Reforming the Doctoral Programme in Universities: To What End?
Universities in India have been offering doctoral programmes for close to 150 years. Most of these years they, like universities elsewhere in the world, were free to prescribe their rules and regulations.
This decentralised autonomous self-regulating system served the nation well, till experimentation began with minimum eligibility conditions for appointment and promotion of faculty members in universities and colleges. Each new regulation has taken away a little more autonomy of the universities in academic matters.
Caught in the NET
A National Eligibility Test (NET) for appointments was made mandatory in 1989. Since those with PhD were exempt from the test, there was a rush to get the degree. In the process, the norms, standards, and procedures were seriously compromised, so much so that getting a PhD was considered easier than clearing the NET.
Regulations have become more prescriptive [...] which leaves little to the imagination, interpretation, and discretion of universities.
Malpractices in awarding PhDs were used as a reason to introduce, in 2009, regulations to maintain minimum standards. Since then, the UGC has been amending, re-amending, and superseding the regulation to maintain the quality and standards of the PhD degree, but to no avail. Each newer regulation appeared to be a rush job, with clarification and amendments issued in a short time (even as quickly as within three days of issuing the 2022 regulation.)
In time, the regulations have become more prescriptive. The trend perpetuates in the 2022 regulation, which leaves little to the imagination, interpretation, and discretion of universities.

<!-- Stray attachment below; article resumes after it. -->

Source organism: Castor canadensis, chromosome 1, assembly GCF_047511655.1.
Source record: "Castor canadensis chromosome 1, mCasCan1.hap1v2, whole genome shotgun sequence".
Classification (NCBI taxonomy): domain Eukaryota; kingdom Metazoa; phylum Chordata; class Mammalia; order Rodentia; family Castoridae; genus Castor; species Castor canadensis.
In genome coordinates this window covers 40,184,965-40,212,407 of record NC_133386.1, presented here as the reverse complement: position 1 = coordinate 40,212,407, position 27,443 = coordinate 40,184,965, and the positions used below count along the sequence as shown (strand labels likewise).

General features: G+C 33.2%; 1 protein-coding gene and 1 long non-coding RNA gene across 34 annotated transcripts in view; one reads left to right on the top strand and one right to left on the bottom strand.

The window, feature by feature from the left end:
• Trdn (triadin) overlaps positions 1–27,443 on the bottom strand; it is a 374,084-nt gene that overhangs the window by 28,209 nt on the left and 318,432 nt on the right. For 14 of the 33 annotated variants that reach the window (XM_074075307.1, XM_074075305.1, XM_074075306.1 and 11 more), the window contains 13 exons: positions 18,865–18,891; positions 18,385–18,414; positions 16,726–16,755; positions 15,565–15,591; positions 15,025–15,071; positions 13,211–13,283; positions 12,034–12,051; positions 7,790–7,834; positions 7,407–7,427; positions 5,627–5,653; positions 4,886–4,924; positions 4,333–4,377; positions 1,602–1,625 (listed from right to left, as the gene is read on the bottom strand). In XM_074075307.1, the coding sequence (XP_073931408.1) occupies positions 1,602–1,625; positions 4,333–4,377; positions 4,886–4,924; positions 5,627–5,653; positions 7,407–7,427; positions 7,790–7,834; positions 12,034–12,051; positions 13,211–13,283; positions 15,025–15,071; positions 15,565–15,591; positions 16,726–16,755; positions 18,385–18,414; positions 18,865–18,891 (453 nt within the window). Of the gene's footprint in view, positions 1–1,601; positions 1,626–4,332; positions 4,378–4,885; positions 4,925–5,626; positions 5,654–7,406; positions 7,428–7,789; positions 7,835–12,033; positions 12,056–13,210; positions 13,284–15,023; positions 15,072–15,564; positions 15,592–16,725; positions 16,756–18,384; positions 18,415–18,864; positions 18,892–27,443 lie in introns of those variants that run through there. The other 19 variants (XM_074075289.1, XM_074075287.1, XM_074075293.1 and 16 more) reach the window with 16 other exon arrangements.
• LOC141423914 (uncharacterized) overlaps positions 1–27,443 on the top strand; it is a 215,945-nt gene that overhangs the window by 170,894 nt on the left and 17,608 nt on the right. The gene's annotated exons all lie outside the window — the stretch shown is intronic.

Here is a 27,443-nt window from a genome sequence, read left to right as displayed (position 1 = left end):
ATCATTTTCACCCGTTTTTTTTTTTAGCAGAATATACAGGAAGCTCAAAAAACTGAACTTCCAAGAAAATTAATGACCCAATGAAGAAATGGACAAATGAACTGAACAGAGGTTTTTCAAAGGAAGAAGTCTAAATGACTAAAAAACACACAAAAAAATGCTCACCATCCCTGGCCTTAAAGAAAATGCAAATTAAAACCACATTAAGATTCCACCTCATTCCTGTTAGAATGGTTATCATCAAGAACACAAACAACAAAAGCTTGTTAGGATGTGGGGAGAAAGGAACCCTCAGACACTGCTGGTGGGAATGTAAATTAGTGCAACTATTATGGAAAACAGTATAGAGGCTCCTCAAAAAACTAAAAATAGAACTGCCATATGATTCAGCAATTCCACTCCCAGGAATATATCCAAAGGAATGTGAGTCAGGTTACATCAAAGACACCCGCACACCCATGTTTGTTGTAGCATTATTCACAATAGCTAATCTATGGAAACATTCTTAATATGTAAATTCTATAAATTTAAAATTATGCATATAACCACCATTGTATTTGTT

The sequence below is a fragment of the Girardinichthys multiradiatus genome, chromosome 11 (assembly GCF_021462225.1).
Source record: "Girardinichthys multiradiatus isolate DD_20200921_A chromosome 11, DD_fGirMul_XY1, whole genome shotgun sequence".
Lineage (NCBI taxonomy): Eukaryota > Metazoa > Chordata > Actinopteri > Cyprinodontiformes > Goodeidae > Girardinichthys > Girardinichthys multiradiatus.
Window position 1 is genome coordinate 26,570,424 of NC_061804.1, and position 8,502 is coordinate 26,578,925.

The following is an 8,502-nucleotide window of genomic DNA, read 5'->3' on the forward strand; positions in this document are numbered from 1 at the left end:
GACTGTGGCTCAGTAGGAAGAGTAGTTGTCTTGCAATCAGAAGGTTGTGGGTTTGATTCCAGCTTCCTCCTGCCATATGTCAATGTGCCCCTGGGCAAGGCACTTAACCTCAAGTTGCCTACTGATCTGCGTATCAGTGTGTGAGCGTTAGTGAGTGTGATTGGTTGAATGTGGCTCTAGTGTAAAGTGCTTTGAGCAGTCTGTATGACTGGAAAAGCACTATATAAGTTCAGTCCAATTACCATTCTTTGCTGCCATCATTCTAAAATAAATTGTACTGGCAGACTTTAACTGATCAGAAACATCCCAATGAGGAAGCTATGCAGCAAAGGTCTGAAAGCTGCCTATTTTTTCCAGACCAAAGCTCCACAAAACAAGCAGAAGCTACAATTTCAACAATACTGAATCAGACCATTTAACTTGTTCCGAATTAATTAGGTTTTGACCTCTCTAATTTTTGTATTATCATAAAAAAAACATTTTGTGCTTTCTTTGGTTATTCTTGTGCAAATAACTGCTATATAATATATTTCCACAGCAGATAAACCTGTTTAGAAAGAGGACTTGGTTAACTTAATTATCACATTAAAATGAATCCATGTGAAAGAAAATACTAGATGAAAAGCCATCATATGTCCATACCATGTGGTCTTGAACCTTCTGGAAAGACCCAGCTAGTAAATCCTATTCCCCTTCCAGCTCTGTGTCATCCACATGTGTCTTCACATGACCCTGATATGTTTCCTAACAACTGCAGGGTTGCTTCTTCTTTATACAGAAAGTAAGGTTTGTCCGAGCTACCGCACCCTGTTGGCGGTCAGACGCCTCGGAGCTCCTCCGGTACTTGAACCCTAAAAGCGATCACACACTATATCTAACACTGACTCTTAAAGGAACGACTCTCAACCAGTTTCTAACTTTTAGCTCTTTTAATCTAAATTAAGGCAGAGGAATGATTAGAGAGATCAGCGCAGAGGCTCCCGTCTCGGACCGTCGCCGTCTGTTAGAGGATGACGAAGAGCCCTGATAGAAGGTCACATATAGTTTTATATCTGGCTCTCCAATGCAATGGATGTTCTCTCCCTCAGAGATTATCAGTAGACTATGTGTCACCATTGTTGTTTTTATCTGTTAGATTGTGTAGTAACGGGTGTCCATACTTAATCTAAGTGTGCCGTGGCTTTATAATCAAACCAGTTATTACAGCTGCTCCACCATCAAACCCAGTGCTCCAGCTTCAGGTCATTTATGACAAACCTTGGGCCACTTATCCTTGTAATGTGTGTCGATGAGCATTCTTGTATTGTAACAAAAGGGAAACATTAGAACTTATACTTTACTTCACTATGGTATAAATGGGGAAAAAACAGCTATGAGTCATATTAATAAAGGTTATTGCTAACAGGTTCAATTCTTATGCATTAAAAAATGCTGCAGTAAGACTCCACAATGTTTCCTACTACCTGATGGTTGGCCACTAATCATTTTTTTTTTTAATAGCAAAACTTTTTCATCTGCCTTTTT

Like the 2016 regulation, it specifies the eligibility conditions, norms, standards, and procedures for admission. It prescribes the eligibility conditions for appointment as a research guide, allotment of supervisors, and the ceiling on the number of research scholars who could be allotted under a supervisor. It delineates the procedure for the submission of theses the appointment of examiners, the submission and evaluation of theses and the award of the degree.
It prohibits faculty members due for retirement in less than three years from being appointed as research guides, probably out of concerns that research scholars must not suffer due to the superannuation of their supervisor. This is notwithstanding the fact that faculty members would love to continue their association with their universities and would be happy to see their research scholars through their work pro bono.
The new regulation seeks to normalise the practice of admissions to the PhD programme after a four-year undergraduate degree, which is currently a practice only at a few central universities and national institutions.
Such PhD programmes assume that catching students young, when their creativity and energy are at their peak, promotes excellence in research. Some of such students have done remarkably well, albeit outside India. There is hardly any data or systematic study to prove the point in the domestic context.
The new regulation retains the coursework as prescribed in earlier regulations with a two-credit compulsory course on research and publication. It does not require additional coursework for those entering the PhD programme after an undergraduate degree. It probably assumes that they would master postgraduate-level knowledge through their research work. Only time would tell how their lack of postgraduate training would play out when it comes to teaching postgraduate classes.
The new regulation [...] could enhance enrolment in research degree programmes by providing opportunities to practitioners.
Going back to the good old days, the new regulation now once again permits people to pursue PhD on a part-time basis. This route was quite the norm until 2010. Since then, the regulations insisted that a PhD must be pursued on a full-time basis to ensure quality and promote excellence in research. This could enhance enrolment in research degree programmes by providing opportunities to practitioners.